Basically, the study found the microbiome either allowed the probiotics to thrive, or it rejected them.
Probiotics are often recommended for people who have taken antibiotics; the idea is that they help rebuild bacteria in the gut that have been wiped out by the drugs. However, in a separate study, Suez and his colleagues were surprised to discover that in some cases, probiotics can delay, rather than enhance, the microbiome’s post-antibiotic recovery. Considering the importance of the microbiome to our health, its delayed recovery may increase an individual’s risk to various diseases, although according to Suez, more research is needed. Interestingly, Suez and his colleagues recently reported that following antibiotics, probiotics increased the number of antibiotic-resistance genes in the gut.
This could be an important and under-explored contributor to the spread of antibiotic-resistant infections, which pose a major global health threat. But Suez says it’s premature to provide advice on taking probiotics with antibiotics and advises patients to consult with their doctors. Notably, the American College for Gastroenterology has recently published revised guidelines that recommend against the use of probiotics with antibiotics in the treatment of C. difficile infections.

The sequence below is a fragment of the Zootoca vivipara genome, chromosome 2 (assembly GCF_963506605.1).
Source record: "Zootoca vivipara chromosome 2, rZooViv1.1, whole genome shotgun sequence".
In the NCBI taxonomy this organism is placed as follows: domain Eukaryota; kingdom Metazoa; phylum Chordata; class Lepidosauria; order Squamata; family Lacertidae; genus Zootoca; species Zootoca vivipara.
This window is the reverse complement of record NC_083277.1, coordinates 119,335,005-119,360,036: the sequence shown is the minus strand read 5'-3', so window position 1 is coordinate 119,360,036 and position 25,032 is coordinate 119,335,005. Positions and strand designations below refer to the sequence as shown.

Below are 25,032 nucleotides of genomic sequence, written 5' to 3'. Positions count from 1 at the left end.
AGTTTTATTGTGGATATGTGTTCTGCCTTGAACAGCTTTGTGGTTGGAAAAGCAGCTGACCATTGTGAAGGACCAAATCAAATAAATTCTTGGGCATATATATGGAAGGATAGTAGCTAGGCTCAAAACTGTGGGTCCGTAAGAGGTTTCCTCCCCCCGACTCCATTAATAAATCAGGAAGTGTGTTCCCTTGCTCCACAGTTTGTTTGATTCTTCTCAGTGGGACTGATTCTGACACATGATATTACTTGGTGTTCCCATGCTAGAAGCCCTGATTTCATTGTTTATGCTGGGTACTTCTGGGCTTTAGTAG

6. Noncaloric artificial sweeteners may damage your microbiome–and your health.
Seeking to lose weight, many people use sugar substitutes. But Suez says using them isn’t a good idea—because they can change some people’s microbiome and elevate blood glucose, which can lead to weight gain and type 2 diabetes, as revealed in his newest study published in Cell. Although, in some people, the same sweeteners had no effect.
“What we're trying to do now here at the Bloomberg School is understand how sweeteners can negatively impact the microbiome and metabolic health,” says Suez. By doing that, he hopes to identify the pathways involved so that future diagnostics can determine which people can safely use sweeteners—and which people need to seek out alternatives.
Brian W. Simpson is the editorial director at the Bloomberg School.